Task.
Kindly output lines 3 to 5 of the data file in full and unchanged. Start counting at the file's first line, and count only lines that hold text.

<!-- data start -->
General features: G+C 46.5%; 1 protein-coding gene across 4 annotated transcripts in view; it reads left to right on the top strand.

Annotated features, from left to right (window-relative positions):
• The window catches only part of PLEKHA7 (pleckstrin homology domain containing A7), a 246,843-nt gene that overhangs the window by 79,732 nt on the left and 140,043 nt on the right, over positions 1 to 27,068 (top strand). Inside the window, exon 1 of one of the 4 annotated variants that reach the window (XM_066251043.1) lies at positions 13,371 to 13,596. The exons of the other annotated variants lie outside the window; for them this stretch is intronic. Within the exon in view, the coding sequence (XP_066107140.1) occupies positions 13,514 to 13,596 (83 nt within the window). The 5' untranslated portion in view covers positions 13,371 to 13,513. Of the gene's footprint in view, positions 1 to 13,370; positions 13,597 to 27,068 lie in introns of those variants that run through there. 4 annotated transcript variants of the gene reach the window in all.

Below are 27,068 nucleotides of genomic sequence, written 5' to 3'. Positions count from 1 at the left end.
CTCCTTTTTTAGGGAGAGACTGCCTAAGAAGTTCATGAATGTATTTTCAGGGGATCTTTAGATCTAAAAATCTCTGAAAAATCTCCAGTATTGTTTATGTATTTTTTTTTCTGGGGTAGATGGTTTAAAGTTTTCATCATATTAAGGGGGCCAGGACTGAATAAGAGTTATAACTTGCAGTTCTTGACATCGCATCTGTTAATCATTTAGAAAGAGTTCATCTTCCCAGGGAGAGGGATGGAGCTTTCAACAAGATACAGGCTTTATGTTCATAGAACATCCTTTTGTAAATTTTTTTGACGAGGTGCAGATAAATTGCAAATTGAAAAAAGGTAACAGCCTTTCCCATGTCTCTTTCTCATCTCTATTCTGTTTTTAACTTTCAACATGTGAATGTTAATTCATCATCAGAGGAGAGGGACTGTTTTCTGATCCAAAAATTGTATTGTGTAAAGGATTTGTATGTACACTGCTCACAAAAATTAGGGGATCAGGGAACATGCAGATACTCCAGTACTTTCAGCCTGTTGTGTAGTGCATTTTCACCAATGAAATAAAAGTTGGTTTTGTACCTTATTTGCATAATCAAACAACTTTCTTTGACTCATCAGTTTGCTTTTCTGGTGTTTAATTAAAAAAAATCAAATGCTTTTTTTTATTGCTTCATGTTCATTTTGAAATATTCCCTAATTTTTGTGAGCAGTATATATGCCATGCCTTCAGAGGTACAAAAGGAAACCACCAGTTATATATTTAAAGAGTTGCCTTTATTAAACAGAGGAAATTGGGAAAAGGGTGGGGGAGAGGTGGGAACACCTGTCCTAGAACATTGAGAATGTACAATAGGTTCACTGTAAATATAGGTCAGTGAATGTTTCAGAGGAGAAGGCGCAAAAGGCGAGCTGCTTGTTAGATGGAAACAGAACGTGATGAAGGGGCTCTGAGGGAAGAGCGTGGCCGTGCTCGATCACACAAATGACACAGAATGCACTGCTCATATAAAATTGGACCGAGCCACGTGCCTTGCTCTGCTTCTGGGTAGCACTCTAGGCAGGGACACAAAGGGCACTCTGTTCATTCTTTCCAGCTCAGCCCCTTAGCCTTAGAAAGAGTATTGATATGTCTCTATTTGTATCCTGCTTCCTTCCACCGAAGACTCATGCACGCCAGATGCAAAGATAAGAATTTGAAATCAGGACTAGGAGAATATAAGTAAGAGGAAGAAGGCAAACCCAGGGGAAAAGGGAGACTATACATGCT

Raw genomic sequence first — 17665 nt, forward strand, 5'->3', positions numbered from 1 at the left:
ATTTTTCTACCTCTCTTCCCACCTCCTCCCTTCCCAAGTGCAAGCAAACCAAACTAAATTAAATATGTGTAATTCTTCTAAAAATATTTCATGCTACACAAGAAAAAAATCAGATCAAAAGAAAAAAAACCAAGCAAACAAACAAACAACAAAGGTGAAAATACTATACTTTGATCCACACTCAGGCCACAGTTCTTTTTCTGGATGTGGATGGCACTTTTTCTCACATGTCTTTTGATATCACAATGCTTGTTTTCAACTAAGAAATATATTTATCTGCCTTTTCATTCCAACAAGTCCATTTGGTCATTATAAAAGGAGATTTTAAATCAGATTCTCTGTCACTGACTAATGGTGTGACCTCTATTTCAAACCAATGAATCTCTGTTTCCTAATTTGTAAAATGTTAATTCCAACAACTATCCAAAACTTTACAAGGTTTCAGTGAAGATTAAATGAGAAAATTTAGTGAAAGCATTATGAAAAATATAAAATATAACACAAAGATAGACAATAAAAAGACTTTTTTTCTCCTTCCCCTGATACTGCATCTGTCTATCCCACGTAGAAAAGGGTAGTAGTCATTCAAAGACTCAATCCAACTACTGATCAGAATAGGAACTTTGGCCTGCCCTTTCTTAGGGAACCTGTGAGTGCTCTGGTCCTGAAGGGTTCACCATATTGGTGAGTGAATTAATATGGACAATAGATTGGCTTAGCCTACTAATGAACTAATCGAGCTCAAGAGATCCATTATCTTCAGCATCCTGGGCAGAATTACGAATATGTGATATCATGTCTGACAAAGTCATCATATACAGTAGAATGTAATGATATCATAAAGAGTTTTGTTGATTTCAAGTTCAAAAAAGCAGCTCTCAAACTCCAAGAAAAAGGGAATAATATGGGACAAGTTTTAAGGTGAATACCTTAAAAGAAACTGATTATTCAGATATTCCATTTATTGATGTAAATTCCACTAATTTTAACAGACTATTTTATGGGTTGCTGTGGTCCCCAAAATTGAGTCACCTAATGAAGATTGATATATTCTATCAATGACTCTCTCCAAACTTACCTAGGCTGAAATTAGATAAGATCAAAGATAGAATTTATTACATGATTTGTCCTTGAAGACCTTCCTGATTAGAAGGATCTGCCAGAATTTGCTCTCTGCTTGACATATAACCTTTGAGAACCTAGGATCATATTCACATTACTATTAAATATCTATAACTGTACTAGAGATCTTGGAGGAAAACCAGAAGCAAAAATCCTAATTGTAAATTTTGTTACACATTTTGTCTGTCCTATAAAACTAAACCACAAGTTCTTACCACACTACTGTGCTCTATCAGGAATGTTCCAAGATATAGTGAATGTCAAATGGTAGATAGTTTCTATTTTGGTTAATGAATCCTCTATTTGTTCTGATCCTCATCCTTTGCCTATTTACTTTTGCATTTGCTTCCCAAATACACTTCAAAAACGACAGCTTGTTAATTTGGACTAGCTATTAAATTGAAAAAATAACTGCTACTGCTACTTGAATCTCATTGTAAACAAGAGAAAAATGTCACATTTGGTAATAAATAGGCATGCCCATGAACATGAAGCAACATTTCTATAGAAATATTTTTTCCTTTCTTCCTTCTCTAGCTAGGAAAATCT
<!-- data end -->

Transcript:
• The window catches only part of PLEKHA7 (pleckstrin homology domain containing A7), a 246,843-nt gene that overhangs the window by 79,732 nt on the left and 140,043 nt on the right, over positions 1 to 27,068 (top strand). Inside the window, exon 1 of one of the 4 annotated variants that reach the window (XM_066251043.1) lies at positions 13,371 to 13,596. The exons of the other annotated variants lie outside the window; for them this stretch is intronic. Within the exon in view, the coding sequence (XP_066107140.1) occupies positions 13,514 to 13,596 (83 nt within the window). The 5' untranslated portion in view covers positions 13,371 to 13,513. Of the gene's footprint in view, positions 1 to 13,370; positions 13,597 to 27,068 lie in introns of those variants that run through there. 4 annotated transcript variants of the gene reach the window in all.

Below are 27,068 nucleotides of genomic sequence, written 5' to 3'. Positions count from 1 at the left end.
CTCCTTTTTTAGGGAGAGACTGCCTAAGAAGTTCATGAATGTATTTTCAGGGGATCTTTAGATCTAAAAATCTCTGAAAAATCTCCAGTATTGTTTATGTATTTTTTTTTCTGGGGTAGATGGTTTAAAGTTTTCATCATATTAAGGGGGCCAGGACTGAATAAGAGTTATAACTTGCAGTTCTTGACATCGCATCTGTTAATCATTTAGAAAGAGTTCATCTTCCCAGGGAGAGGGATGGAGCTTTCAACAAGATACAGGCTTTATGTTCATAGAACATCCTTTTGTAAATTTTTTTGACGAGGTGCAGATAAATTGCAAATTGAAAAAAGGTAACAGCCTTTCCCATGTCTCTTTCTCATCTCTATTCTGTTTTTAACTTTCAACATGTGAATGTTAATTCATCATCAGAGGAGAGGGACTGTTTTCTGATCCAAAAATTGTATTGTGTAAAGGATTTGTATGTACACTGCTCACAAAAATTAGGGGATCAGGGAACATGCAGATACTCCAGTACTTTCAGCCTGTTGTGTAGTGCATTTTCACCAATGAAATAAAAGTTGGTTTTGTACCTTATTTGCATAATCAAACAACTTTCTTTGACTCATCAGTTTGCTTTTCTGGTGTTTAATTAAAAAAAATCAAATGCTTTTTTTTATTGCTTCATGTTCATTTTGAAATATTCCCTAATTTTTGTGAGCAGTATATATGCCATGCCTTCAGAGGTACAAAAGGAAACCACCAGTTATATATTTAAAGAGTTGCCTTTATTAAACAGAGGAAATTGGGAAAAGGGTGGGGGAGAGGTGGGAACACCTGTCCTAGAACATTGAGAATGTACAATAGGTTCACTGTAAATATAGGTCAGTGAATGTTTCAGAGGAGAAGGCGCAAAAGGCGAGCTGCTTGTTAGATGGAAACAGAACGTGATGAAGGGGCTCTGAGGGAAGAGCGTGGCCGTGCTCGATCACACAAATGACACAGAATGCACTGCTCATATAAAATTGGACCGAGCCACGTGCCTTGCTCTGCTTCTGGGTAGCACTCTAGGCAGGGACACAAAGGGCACTCTGTTCATTCTTTCCAGCTCAGCCCCTTAGCCTTAGAAAGAGTATTGATATGTCTCTATTTGTATCCTGCTTCCTTCCACCGAAGACTCATGCACGCCAGATGCAAAGATAAGAATTTGAAATCAGGACTAGGAGAATATAAGTAAGAGGAAGAAGGCAAACCCAGGGGAAAAGGGAGACTATACATGCT